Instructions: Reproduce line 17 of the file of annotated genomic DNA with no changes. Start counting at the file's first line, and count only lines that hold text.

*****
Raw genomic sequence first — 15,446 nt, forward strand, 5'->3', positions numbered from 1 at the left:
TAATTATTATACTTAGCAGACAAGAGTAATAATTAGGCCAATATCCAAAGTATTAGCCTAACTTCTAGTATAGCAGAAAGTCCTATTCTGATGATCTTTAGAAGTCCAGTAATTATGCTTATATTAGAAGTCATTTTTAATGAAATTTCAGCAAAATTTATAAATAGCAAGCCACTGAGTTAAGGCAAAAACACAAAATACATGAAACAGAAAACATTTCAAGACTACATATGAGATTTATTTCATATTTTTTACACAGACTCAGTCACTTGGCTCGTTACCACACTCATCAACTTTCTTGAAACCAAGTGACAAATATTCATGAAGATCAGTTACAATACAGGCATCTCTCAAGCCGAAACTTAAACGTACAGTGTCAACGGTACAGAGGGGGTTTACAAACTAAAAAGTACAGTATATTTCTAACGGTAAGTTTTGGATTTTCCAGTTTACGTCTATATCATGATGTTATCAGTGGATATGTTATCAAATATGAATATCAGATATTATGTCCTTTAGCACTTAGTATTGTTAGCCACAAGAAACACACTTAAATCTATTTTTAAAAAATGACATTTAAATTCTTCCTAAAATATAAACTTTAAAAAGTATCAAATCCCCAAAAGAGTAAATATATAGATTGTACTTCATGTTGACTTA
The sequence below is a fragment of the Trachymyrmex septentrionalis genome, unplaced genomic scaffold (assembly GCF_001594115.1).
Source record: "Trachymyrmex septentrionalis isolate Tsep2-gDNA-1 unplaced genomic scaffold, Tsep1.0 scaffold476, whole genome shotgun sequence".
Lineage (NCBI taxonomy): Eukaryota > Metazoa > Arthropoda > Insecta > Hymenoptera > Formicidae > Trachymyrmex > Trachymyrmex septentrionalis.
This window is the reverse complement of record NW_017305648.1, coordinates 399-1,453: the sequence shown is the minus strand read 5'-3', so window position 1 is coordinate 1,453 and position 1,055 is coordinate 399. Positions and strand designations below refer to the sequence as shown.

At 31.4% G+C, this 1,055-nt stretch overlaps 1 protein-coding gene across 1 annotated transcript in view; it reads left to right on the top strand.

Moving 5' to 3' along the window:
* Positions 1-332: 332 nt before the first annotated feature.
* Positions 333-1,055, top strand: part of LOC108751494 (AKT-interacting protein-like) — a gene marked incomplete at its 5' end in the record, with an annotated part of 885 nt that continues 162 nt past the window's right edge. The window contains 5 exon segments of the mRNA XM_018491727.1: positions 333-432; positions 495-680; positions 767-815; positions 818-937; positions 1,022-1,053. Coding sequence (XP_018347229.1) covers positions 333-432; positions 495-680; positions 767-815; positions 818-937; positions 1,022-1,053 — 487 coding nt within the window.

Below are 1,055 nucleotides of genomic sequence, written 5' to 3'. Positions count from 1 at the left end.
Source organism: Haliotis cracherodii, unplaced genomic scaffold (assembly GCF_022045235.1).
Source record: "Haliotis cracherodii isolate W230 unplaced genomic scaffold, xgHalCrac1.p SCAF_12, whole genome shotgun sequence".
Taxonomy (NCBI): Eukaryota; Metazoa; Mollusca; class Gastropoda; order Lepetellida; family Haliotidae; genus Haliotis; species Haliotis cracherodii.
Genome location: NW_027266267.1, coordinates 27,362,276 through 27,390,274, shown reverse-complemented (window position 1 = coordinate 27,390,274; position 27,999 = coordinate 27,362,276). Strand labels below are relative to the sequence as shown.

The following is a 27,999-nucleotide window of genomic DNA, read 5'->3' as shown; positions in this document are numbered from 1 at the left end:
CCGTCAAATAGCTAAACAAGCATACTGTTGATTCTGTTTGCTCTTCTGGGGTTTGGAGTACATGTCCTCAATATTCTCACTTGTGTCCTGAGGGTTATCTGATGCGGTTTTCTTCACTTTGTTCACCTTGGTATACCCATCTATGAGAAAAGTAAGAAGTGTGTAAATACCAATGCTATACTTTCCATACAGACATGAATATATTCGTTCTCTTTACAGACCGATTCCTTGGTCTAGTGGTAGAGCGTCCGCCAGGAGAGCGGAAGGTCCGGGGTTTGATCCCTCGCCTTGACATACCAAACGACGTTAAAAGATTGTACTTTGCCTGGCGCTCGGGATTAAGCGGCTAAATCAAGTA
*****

CCGTCAAATAGCTAAACAAGCATACTGTTGATTCTGTTTGCTCTTCTGGGGTTTGGAGTACATGTCCTCAATATTCTCACTTGTGTCCTGAGGGTTATCTGATGCGGTTTTCTTCACTTTGTTCACCTTGGTATACCCATCTATGAGAAAAGTAAGAAGTGTGTAAATACCAATGCTATACTTTCCATACAGACATGAATATATTCGTTCTCTTTACAGACCGATTCCTTGGTCTAGTGGTAGAGCGTCCGCCAGGAGAGCGGAAGGTCCGGGGTTTGATCCCTCGCCTTGACATACCAAACGACGTTAAAAGATTGTACTTTGCCTGGCGCTCGGGATTAAGCGGCTAAATCAAGTA